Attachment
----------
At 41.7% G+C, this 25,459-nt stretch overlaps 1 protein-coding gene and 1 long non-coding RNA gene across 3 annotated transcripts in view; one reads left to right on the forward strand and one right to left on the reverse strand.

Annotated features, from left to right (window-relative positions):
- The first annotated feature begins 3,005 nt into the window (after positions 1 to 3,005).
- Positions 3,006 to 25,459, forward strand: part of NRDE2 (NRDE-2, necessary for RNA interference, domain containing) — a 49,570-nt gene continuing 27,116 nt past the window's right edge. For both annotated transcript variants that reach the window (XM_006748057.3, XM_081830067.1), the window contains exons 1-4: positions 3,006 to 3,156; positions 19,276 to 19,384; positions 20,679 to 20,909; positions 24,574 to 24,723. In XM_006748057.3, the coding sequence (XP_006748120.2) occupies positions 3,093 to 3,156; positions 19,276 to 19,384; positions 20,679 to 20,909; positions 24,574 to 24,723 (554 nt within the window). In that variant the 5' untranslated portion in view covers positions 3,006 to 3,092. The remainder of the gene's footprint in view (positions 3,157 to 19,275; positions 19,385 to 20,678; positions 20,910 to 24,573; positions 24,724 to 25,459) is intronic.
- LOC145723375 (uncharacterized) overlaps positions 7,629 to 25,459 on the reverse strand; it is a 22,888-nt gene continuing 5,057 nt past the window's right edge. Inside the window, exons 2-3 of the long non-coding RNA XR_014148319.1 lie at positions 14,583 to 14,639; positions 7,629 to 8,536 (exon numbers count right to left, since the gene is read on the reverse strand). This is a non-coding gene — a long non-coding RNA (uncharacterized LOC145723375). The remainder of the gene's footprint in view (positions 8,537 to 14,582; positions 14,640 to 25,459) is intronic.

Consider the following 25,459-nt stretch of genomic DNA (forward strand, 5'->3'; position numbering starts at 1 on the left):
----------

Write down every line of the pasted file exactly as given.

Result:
At 41.7% G+C, this 25,459-nt stretch overlaps 1 protein-coding gene and 1 long non-coding RNA gene across 3 annotated transcripts in view; one reads left to right on the forward strand and one right to left on the reverse strand.

Annotated features, from left to right (window-relative positions):
- The first annotated feature begins 3,005 nt into the window (after positions 1 to 3,005).
- Positions 3,006 to 25,459, forward strand: part of NRDE2 (NRDE-2, necessary for RNA interference, domain containing) — a 49,570-nt gene continuing 27,116 nt past the window's right edge. For both annotated transcript variants that reach the window (XM_006748057.3, XM_081830067.1), the window contains exons 1-4: positions 3,006 to 3,156; positions 19,276 to 19,384; positions 20,679 to 20,909; positions 24,574 to 24,723. In XM_006748057.3, the coding sequence (XP_006748120.2) occupies positions 3,093 to 3,156; positions 19,276 to 19,384; positions 20,679 to 20,909; positions 24,574 to 24,723 (554 nt within the window). In that variant the 5' untranslated portion in view covers positions 3,006 to 3,092. The remainder of the gene's footprint in view (positions 3,157 to 19,275; positions 19,385 to 20,678; positions 20,910 to 24,573; positions 24,724 to 25,459) is intronic.
- LOC145723375 (uncharacterized) overlaps positions 7,629 to 25,459 on the reverse strand; it is a 22,888-nt gene continuing 5,057 nt past the window's right edge. Inside the window, exons 2-3 of the long non-coding RNA XR_014148319.1 lie at positions 14,583 to 14,639; positions 7,629 to 8,536 (exon numbers count right to left, since the gene is read on the reverse strand). This is a non-coding gene — a long non-coding RNA (uncharacterized LOC145723375). The remainder of the gene's footprint in view (positions 8,537 to 14,582; positions 14,640 to 25,459) is intronic.

Consider the following 25,459-nt stretch of genomic DNA (forward strand, 5'->3'; position numbering starts at 1 on the left):